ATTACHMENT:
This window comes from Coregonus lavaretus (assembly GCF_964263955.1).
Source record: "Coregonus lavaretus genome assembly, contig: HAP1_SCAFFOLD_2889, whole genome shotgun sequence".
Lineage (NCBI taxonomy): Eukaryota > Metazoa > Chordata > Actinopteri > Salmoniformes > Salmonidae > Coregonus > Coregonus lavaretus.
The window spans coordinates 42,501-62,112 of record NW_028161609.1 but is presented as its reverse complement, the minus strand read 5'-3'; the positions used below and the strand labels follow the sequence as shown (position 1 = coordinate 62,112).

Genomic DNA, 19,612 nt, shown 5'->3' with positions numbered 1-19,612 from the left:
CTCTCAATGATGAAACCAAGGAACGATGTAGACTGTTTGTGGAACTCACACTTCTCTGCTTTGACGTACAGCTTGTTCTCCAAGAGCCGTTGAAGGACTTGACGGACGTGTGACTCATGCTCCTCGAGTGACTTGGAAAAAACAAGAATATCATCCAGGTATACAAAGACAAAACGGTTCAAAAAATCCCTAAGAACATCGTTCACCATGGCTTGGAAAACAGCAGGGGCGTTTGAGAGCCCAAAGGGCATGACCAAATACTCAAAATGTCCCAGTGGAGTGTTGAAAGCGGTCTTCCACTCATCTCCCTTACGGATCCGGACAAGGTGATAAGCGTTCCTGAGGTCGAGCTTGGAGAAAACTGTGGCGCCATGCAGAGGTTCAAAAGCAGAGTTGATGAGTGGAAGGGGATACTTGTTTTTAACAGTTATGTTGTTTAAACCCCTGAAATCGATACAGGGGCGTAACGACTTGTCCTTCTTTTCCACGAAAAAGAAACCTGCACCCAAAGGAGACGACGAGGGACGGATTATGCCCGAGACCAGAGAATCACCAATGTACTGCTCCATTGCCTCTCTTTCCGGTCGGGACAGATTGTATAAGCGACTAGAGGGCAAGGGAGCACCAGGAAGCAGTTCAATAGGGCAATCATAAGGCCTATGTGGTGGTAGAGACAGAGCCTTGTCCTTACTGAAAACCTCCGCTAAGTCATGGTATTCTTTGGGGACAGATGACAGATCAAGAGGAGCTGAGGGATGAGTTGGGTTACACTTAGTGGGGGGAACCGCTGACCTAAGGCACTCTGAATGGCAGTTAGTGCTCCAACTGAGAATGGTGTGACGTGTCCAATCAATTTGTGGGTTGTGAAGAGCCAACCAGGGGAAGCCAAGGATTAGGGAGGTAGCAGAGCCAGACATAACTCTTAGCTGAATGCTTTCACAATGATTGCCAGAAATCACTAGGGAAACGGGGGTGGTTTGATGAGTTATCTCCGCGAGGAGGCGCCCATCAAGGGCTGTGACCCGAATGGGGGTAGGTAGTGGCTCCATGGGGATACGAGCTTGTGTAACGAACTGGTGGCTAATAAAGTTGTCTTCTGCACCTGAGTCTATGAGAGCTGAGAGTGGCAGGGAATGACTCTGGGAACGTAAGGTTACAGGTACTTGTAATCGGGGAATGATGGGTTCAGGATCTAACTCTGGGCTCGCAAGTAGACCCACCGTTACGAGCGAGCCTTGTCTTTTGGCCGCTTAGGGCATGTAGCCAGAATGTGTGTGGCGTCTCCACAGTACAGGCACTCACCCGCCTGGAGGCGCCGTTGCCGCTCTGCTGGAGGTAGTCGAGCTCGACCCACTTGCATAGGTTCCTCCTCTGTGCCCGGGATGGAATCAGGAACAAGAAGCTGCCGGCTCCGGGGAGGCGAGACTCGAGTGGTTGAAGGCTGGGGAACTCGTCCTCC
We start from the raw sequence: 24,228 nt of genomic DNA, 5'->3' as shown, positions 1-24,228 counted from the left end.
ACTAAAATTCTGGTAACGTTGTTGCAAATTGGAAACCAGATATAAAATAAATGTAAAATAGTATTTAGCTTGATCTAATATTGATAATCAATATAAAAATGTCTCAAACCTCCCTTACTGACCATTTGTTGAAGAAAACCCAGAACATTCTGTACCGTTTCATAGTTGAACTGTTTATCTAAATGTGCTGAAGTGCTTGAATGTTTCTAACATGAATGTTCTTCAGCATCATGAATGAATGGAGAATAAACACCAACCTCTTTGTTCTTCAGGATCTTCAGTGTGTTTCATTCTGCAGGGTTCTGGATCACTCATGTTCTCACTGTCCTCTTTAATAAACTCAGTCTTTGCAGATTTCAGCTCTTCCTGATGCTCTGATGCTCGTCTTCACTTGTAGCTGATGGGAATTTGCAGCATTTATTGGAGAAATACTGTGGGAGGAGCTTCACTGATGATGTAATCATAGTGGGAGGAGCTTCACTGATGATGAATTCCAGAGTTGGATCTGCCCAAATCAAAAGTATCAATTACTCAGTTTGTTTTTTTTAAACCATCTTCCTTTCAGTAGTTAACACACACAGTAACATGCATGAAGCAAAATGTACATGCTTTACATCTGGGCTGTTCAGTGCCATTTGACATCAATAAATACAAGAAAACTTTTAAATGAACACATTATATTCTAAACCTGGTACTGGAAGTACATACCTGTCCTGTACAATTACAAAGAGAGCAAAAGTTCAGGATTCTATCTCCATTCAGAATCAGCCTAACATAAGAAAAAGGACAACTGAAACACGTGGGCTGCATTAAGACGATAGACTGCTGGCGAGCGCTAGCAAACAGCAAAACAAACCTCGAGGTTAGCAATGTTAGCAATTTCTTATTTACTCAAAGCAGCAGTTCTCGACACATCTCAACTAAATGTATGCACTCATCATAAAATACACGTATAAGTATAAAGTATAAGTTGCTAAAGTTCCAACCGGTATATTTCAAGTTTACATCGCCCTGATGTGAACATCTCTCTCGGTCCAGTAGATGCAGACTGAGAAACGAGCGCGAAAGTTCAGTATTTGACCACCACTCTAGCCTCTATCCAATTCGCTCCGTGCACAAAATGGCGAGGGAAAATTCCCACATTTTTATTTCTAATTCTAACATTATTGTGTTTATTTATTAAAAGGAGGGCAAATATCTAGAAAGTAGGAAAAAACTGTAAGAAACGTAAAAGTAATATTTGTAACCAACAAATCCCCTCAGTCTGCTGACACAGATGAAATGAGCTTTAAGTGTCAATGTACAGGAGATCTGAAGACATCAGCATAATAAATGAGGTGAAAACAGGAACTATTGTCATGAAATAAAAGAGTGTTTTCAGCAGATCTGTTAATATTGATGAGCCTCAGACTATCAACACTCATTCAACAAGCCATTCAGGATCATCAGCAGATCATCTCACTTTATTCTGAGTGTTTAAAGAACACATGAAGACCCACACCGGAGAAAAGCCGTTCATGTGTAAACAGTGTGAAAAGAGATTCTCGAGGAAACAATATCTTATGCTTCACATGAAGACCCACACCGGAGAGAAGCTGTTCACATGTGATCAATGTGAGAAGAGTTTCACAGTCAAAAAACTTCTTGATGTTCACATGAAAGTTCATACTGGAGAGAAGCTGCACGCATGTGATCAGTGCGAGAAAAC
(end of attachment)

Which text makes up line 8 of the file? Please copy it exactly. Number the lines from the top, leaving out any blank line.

ACTAAAATTCTGGTAACGTTGTTGCAAATTGGAAACCAGATATAAAATAAATGTAAAATAGTATTTAGCTTGATCTAATATTGATAATCAATATAAAAATGTCTCAAACCTCCCTTACTGACCATTTGTTGAAGAAAACCCAGAACATTCTGTACCGTTTCATAGTTGAACTGTTTATCTAAATGTGCTGAAGTGCTTGAATGTTTCTAACATGAATGTTCTTCAGCATCATGAATGAATGGAGAATAAACACCAACCTCTTTGTTCTTCAGGATCTTCAGTGTGTTTCATTCTGCAGGGTTCTGGATCACTCATGTTCTCACTGTCCTCTTTAATAAACTCAGTCTTTGCAGATTTCAGCTCTTCCTGATGCTCTGATGCTCGTCTTCACTTGTAGCTGATGGGAATTTGCAGCATTTATTGGAGAAATACTGTGGGAGGAGCTTCACTGATGATGTAATCATAGTGGGAGGAGCTTCACTGATGATGAATTCCAGAGTTGGATCTGCCCAAATCAAAAGTATCAATTACTCAGTTTGTTTTTTTTAAACCATCTTCCTTTCAGTAGTTAACACACACAGTAACATGCATGAAGCAAAATGTACATGCTTTACATCTGGGCTGTTCAGTGCCATTTGACATCAATAAATACAAGAAAACTTTTAAATGAACACATTATATTCTAAACCTGGTACTGGAAGTACATACCTGTCCTGTACAATTACAAAGAGAGCAAAAGTTCAGGATTCTATCTCCATTCAGAATCAGCCTAACATAAGAAAAAGGACAACTGAAACACGTGGGCTGCATTAAGACGATAGACTGCTGGCGAGCGCTAGCAAACAGCAAAACAAACCTCGAGGTTAGCAATGTTAGCAATTTCTTATTTACTCAAAGCAGCAGTTCTCGACACATCTCAACTAAATGTATGCACTCATCATAAAATACACGTATAAGTATAAAGTATAAGTTGCTAAAGTTCCAACCGGTATATTTCAAGTTTACATCGCCCTGATGTGAACATCTCTCTCGGTCCAGTAGATGCAGACTGAGAAACGAGCGCGAAAGTTCAGTATTTGACCACCACTCTAGCCTCTATCCAATTCGCTCCGTGCACAAAATGGCGAGGGAAAATTCCCACATTTTTATTTCTAATTCTAACATTATTGTGTTTATTTATTAAAAGGAGGGCAAATATCTAGAAAGTAGGAAAAAACTGTAAGAAACGTAAAAGTAATATTTGTAACCAACAAATCCCCTCAGTCTGCTGACACAGATGAAATGAGCTTTAAGTGTCAATGTACAGGAGATCTGAAGACATCAGCATAATAAATGAGGTGAAAACAGGAACTATTGTCATGAAATAAAAGAGTGTTTTCAGCAGATCTGTTAATATTGATGAGCCTCAGACTATCAACACTCATTCAACAAGCCATTCAGGATCATCAGCAGATCATCTCACTTTATTCTGAGTGTTTAAAGAACACATGAAGACCCACACCGGAGAAAAGCCGTTCATGTGTAAACAGTGTGAAAAGAGATTCTCGAGGAAACAATATCTTATGCTTCACATGAAGACCCACACCGGAGAGAAGCTGTTCACATGTGATCAATGTGAGAAGAGTTTCACAGTCAAAAAACTTCTTGATGTTCACATGAAAGTTCATACTGGAGAGAAGCTGCACGCATGTGATCAGTGCGAGAAAAC